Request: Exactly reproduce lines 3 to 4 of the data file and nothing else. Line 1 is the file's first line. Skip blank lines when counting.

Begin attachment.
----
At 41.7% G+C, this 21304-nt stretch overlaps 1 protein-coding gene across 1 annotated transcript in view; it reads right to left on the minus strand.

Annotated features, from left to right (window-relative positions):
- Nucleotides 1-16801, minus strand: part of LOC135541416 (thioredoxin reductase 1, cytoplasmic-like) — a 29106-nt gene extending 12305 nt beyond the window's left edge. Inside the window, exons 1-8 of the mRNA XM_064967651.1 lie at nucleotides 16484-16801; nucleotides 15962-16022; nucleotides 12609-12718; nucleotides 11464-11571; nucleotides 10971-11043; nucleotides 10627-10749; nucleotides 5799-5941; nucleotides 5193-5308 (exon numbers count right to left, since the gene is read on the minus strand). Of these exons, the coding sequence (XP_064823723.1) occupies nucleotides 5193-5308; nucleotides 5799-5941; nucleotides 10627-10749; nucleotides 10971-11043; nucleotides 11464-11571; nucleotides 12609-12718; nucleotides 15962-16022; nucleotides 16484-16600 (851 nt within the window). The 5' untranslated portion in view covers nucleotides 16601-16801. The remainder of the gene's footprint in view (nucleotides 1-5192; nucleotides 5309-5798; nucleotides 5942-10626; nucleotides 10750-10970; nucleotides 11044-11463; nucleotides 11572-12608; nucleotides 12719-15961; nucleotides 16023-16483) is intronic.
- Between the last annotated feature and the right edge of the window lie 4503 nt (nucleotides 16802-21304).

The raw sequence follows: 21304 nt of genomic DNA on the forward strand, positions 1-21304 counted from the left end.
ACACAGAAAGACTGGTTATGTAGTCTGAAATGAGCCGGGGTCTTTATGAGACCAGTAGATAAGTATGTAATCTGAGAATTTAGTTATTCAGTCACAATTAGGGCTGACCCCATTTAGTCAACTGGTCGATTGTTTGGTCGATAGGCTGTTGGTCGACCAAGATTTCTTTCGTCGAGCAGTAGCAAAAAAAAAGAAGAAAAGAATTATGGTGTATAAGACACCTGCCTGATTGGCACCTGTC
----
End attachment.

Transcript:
- Nucleotides 1-16801, minus strand: part of LOC135541416 (thioredoxin reductase 1, cytoplasmic-like) — a 29106-nt gene extending 12305 nt beyond the window's left edge. Inside the window, exons 1-8 of the mRNA XM_064967651.1 lie at nucleotides 16484-16801; nucleotides 15962-16022; nucleotides 12609-12718; nucleotides 11464-11571; nucleotides 10971-11043; nucleotides 10627-10749; nucleotides 5799-5941; nucleotides 5193-5308 (exon numbers count right to left, since the gene is read on the minus strand). Of these exons, the coding sequence (XP_064823723.1) occupies nucleotides 5193-5308; nucleotides 5799-5941; nucleotides 10627-10749; nucleotides 10971-11043; nucleotides 11464-11571; nucleotides 12609-12718; nucleotides 15962-16022; nucleotides 16484-16600 (851 nt within the window). The 5' untranslated portion in view covers nucleotides 16601-16801. The remainder of the gene's footprint in view (nucleotides 1-5192; nucleotides 5309-5798; nucleotides 5942-10626; nucleotides 10750-10970; nucleotides 11044-11463; nucleotides 11572-12608; nucleotides 12719-15961; nucleotides 16023-16483) is intronic.
- Between the last annotated feature and the right edge of the window lie 4503 nt (nucleotides 16802-21304).